3) Measured spectrum of the first mass-loss step at 170°C (top) in comparison with the library spectrum of actic acid, salicylic acid, acetylsalicylic acid and the dimer of salicylic acid.

The second mass-loss step is mainly dominated by the release of the dimer of salicylic acid. Especially in the lower mass range (< 60u), however, differences to the database spectrum can be seen, indicating a release of additional gas species (figure 4).

4) Measured spectrum of the second mass-loss step at 327°C (top) in comparison with the libary spectrum of the dimer of salicylic acid.

Due to the outgassing products detected, a temperature-dependent view of the outgassing behavior can be compiled. To this end, specific mass numbers of the individual outgassing products were selected and plotted in comparison with the mass-loss curve (figure 5). The corresponding presentation illustrates overlapping of the thermal degradation of acetylsalicylic acid and evaporation of salicylic acid formed as a decomposition product within the first mass-loss step. It also becomes obvious that the formation and evaporation of the oligomers of salicylic acid already starts in the same temperature range and is the dominant degradation process in the following temperature course.

5) Temperature-dependent mass loss in comparison with the ion current curves of mass numbers 43, 138, 180 und 240 u.


The combination of thermogravimetry and mass spectrometry is a powerful tool for obtaining deep insight into thermal decomposition processes and the gases released. Coupling with a mass spectrometer allows for an overview of temperature-dependent outgassing products that is of similarly high quality to the method of combining thermogravimetry with infrared spectroscopy. Due to the more specific character of the mass spectra, however, coupling with a mass spectrometer allows for more precise conclusions to be drawn with regard to the gas species released.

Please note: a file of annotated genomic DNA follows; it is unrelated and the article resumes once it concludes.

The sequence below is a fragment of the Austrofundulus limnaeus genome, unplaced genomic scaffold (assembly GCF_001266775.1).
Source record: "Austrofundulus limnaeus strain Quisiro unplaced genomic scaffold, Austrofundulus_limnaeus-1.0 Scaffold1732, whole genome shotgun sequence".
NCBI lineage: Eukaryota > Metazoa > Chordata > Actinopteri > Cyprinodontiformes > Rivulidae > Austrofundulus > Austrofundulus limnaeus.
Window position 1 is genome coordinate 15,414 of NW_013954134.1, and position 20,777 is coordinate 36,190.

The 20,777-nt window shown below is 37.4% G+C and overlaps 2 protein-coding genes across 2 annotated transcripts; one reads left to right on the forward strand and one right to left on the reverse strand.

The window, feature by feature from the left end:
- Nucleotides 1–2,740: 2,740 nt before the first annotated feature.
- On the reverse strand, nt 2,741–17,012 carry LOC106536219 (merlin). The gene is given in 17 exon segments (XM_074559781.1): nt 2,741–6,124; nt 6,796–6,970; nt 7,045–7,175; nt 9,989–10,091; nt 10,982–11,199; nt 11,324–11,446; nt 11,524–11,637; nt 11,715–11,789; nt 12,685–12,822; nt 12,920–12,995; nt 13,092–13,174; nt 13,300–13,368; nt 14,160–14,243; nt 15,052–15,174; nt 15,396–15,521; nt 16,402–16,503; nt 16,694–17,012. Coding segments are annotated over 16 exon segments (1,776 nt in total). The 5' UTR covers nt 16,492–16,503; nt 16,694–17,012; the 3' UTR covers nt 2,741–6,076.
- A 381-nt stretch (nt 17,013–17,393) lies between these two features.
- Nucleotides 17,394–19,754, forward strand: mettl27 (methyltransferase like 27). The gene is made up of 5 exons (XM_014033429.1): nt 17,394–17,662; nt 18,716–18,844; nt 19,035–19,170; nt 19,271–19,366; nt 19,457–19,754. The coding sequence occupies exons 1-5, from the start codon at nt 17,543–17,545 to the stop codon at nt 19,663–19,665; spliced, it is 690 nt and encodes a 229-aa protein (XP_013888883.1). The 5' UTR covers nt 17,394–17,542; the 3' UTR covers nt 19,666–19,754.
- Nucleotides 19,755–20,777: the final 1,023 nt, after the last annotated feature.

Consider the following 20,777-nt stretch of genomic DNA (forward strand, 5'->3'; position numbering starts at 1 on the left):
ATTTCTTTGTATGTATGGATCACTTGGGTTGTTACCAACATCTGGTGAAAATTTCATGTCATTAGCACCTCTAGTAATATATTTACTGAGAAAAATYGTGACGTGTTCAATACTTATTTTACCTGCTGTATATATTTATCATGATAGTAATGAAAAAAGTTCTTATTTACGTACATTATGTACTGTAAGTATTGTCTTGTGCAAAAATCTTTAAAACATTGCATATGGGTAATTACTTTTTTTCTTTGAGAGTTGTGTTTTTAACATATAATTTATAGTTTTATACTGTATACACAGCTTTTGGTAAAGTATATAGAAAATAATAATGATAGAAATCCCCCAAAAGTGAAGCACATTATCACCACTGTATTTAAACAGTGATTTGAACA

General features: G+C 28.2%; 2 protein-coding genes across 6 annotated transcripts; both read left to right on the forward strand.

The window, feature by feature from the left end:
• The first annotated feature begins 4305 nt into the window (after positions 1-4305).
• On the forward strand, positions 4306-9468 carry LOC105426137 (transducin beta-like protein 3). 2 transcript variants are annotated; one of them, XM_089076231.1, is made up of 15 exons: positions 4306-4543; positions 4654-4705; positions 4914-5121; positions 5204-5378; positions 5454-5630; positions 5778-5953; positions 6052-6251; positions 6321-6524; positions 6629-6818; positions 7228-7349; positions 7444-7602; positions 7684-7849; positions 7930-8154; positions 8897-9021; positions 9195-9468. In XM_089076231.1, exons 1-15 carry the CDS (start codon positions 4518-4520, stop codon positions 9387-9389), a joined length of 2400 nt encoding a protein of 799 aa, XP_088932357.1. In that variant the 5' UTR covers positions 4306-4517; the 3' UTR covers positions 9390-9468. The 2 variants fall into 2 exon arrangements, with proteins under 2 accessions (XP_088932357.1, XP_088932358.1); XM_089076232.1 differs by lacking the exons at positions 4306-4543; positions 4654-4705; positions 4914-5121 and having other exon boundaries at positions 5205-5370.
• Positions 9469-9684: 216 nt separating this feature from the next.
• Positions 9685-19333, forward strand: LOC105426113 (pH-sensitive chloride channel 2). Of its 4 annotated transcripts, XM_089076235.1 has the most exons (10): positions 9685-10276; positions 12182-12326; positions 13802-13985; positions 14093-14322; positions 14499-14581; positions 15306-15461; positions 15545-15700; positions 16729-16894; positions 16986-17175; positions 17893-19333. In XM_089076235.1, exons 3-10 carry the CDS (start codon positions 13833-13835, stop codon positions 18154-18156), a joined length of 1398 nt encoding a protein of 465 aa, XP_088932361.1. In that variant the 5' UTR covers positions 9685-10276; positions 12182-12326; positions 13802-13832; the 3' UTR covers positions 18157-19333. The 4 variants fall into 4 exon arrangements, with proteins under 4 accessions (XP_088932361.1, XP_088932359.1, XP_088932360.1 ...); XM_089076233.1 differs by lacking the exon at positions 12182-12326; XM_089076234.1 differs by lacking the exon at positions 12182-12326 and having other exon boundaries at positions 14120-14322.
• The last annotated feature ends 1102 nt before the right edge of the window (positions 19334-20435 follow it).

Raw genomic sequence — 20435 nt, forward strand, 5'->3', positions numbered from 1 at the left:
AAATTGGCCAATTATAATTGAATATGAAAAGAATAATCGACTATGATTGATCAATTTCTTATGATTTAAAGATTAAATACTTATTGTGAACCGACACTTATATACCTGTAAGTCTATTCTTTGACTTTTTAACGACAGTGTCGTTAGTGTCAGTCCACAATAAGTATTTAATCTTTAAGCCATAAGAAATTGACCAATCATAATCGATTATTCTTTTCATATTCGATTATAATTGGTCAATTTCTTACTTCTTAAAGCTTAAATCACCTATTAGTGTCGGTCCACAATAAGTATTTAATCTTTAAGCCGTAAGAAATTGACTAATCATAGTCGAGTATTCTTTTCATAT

In summary, the thermal decomposition of acetylsalicylic acid in a helium atmosphere occurs in a two-step process composed of the separation of the acetyl functionality and the associated release of acetic acid along with the evaporation of salicylic acid in an oligomer form (e.g., dimer). A gas-analytical view of the respective mass-loss steps evidenced partial overlapping of the two processes due to the simultaneous release of acetic and salicylic acid within the first mass-loss step.

Detailed analysis of the MS spectra obtained suggests that not all outgassing products can be accessed by means of the direct coupling of TGA to a mass spectrometer. Thus, especially in the second loss step, it was only possible to clearly assign parts of the mass numbers observed. However, the combination of gas chromatography and mass spectrometry (GC-MS), as already shown in part 3 of this application note series, features an even more specialized coupling methodology, which was particularly developed for this kind of task [4].


  1. [1]
  2. [2]
    AN 208 – Tieferer Einblick in die Pyrolyse von Acetylsalicylsäuremittels Thermogravimetrie und GC-MS, Teil 1
  3. [3]
    AN 209 – Tieferer Einblick in die Pyrolyse von Acetylsalicylsäuremittels kinetischer Analyse, Teil 2
  4. [4]
    AN 210 – Tieferer Einblick in die Pyrolyse von Acetylsalicylsäuremittels thermogravimetrischer Messungen inunterschiedlichen Gasatmosphären, Teil 3